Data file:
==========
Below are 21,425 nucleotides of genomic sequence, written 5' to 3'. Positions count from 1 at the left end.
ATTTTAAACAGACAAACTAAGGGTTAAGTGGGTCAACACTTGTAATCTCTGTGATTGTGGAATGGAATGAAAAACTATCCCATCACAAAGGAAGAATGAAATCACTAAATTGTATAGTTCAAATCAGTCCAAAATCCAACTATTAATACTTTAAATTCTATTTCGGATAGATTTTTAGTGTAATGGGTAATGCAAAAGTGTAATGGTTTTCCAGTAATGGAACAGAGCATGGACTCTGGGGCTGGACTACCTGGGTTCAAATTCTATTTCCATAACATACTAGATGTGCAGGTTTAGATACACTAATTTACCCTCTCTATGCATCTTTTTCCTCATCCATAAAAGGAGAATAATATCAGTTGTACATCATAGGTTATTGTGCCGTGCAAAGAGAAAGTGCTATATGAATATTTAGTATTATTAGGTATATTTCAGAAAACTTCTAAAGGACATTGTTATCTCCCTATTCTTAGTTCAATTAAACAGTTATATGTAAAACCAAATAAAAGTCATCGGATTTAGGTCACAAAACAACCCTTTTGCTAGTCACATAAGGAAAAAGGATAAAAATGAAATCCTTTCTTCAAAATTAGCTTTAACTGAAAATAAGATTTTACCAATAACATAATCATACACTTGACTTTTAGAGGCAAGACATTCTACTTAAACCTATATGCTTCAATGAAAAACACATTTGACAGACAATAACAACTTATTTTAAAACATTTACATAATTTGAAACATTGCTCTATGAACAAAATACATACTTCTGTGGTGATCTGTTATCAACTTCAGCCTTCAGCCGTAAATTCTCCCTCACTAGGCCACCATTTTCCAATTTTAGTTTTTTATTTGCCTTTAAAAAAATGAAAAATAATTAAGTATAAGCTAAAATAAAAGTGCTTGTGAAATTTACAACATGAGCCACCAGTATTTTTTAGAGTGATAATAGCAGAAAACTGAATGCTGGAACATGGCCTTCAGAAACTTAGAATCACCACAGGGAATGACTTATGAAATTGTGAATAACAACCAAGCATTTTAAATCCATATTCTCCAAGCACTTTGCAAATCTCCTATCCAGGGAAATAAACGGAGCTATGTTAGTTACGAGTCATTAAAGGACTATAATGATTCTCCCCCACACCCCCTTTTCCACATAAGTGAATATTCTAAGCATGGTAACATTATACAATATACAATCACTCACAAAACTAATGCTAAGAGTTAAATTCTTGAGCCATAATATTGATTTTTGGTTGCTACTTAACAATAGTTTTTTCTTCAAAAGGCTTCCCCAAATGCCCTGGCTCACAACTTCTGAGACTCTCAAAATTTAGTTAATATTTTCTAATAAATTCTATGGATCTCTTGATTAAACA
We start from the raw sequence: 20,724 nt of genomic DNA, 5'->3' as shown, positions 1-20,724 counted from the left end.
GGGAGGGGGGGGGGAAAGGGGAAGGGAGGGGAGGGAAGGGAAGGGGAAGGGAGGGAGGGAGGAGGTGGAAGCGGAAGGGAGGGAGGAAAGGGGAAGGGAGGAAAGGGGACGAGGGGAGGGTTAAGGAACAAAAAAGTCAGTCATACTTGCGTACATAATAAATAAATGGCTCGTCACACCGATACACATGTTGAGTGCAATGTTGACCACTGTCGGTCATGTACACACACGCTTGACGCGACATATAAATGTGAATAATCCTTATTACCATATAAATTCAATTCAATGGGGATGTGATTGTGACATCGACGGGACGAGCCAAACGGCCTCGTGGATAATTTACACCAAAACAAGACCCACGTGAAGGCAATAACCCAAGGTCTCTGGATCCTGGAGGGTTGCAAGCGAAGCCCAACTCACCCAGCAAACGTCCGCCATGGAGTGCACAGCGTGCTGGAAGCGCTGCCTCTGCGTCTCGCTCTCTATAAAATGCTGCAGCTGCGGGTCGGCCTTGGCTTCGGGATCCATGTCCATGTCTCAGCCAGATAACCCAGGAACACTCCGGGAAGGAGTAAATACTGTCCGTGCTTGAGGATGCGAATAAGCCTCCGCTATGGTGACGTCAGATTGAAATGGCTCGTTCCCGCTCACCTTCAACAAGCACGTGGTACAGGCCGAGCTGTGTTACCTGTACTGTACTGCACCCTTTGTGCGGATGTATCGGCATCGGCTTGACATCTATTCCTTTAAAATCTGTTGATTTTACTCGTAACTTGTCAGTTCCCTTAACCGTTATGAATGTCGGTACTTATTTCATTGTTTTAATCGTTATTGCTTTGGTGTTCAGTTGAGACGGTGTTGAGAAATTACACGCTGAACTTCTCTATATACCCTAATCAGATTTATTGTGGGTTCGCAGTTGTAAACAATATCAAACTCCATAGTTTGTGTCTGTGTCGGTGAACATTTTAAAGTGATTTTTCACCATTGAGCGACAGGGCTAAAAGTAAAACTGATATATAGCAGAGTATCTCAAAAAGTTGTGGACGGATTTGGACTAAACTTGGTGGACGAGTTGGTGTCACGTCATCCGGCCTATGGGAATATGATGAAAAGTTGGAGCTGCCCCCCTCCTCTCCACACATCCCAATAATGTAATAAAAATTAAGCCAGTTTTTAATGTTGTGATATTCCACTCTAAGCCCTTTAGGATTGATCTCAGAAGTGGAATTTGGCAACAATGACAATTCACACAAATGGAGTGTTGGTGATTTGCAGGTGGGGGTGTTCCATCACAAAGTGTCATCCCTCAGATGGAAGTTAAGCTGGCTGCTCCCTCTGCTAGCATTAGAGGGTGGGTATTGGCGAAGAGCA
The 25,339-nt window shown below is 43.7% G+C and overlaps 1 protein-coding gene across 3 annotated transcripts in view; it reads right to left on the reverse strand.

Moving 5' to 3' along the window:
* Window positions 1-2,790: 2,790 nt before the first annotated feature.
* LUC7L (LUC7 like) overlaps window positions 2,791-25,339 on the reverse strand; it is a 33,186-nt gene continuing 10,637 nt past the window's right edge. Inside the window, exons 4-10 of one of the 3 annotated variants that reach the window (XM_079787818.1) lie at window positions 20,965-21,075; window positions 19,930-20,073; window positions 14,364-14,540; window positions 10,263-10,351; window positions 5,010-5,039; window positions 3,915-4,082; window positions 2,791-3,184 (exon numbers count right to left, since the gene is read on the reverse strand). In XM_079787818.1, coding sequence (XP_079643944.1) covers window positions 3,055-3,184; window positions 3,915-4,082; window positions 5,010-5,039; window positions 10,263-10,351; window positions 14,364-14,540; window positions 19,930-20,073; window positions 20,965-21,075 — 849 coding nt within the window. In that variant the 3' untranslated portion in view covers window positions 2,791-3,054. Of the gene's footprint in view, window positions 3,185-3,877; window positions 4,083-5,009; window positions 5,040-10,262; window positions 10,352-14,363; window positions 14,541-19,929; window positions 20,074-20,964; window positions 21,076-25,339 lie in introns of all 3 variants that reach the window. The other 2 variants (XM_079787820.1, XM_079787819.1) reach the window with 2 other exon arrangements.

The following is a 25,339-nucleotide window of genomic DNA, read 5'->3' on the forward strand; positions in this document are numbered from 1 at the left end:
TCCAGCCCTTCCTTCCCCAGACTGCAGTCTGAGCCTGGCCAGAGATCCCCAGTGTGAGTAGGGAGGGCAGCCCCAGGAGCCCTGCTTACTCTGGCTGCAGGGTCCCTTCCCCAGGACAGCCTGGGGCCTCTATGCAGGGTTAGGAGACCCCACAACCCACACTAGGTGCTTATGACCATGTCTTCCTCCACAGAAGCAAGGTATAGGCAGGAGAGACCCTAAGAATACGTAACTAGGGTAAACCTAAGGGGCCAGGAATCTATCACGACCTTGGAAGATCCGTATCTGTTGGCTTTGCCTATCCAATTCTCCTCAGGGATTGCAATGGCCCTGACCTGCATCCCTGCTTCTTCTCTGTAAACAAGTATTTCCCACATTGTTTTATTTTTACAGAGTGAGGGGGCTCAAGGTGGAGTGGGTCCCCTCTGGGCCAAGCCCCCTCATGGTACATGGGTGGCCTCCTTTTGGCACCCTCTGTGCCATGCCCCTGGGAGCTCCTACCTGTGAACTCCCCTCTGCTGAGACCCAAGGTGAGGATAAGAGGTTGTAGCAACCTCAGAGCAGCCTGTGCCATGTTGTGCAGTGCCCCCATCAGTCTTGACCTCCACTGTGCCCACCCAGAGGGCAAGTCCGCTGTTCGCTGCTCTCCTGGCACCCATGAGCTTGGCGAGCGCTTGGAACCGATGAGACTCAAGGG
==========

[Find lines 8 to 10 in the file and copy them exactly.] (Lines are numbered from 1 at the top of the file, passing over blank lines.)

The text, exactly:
* LUC7L (LUC7 like) overlaps window positions 2,791-25,339 on the reverse strand; it is a 33,186-nt gene continuing 10,637 nt past the window's right edge. Inside the window, exons 4-10 of one of the 3 annotated variants that reach the window (XM_079787818.1) lie at window positions 20,965-21,075; window positions 19,930-20,073; window positions 14,364-14,540; window positions 10,263-10,351; window positions 5,010-5,039; window positions 3,915-4,082; window positions 2,791-3,184 (exon numbers count right to left, since the gene is read on the reverse strand). In XM_079787818.1, coding sequence (XP_079643944.1) covers window positions 3,055-3,184; window positions 3,915-4,082; window positions 5,010-5,039; window positions 10,263-10,351; window positions 14,364-14,540; window positions 19,930-20,073; window positions 20,965-21,075 — 849 coding nt within the window. In that variant the 3' untranslated portion in view covers window positions 2,791-3,054. Of the gene's footprint in view, window positions 3,185-3,877; window positions 4,083-5,009; window positions 5,040-10,262; window positions 10,352-14,363; window positions 14,541-19,929; window positions 20,074-20,964; window positions 21,076-25,339 lie in introns of all 3 variants that reach the window. The other 2 variants (XM_079787820.1, XM_079787819.1) reach the window with 2 other exon arrangements.

The following is a 25,339-nucleotide window of genomic DNA, read 5'->3' on the forward strand; positions in this document are numbered from 1 at the left end:
TCCAGCCCTTCCTTCCCCAGACTGCAGTCTGAGCCTGGCCAGAGATCCCCAGTGTGAGTAGGGAGGGCAGCCCCAGGAGCCCTGCTTACTCTGGCTGCAGGGTCCCTTCCCCAGGACAGCCTGGGGCCTCTATGCAGGGTTAGGAGACCCCACAACCCACACTAGGTGCTTATGACCATGTCTTCCTCCACAGAAGCAAGGTATAGGCAGGAGAGACCCTAAGAATACGTAACTAGGGTAAACCTAAGGGGCCAGGAATCTATCACGACCTTGGAAGATCCGTATCTGTTGGCTTTGCCTATCCAATTCTCCTCAGGGATTGCAATGGCCCTGACCTGCATCCCTGCTTCTTCTCTGTAAACAAGTATTTCCCACATTGTTTTATTTTTACAGAGTGAGGGGGCTCAAGGTGGAGTGGGTCCCCTCTGGGCCAAGCCCCCTCATGGTACATGGGTGGCCTCCTTTTGGCACCCTCTGTGCCATGCCCCTGGGAGCTCCTACCTGTGAACTCCCCTCTGCTGAGACCCAAGGTGAGGATAAGAGGTTGTAGCAACCTCAGAGCAGCCTGTGCCATGTTGTGCAGTGCCCCCATCAGTCTTGACCTCCACTGTGCCCACCCAGAGGGCAAGTCCGCTGTTCGCTGCTCTCCTGGCACCCATGAGCTTGGCGAGCGCTTGGAACCGATGAGACTCAAGGG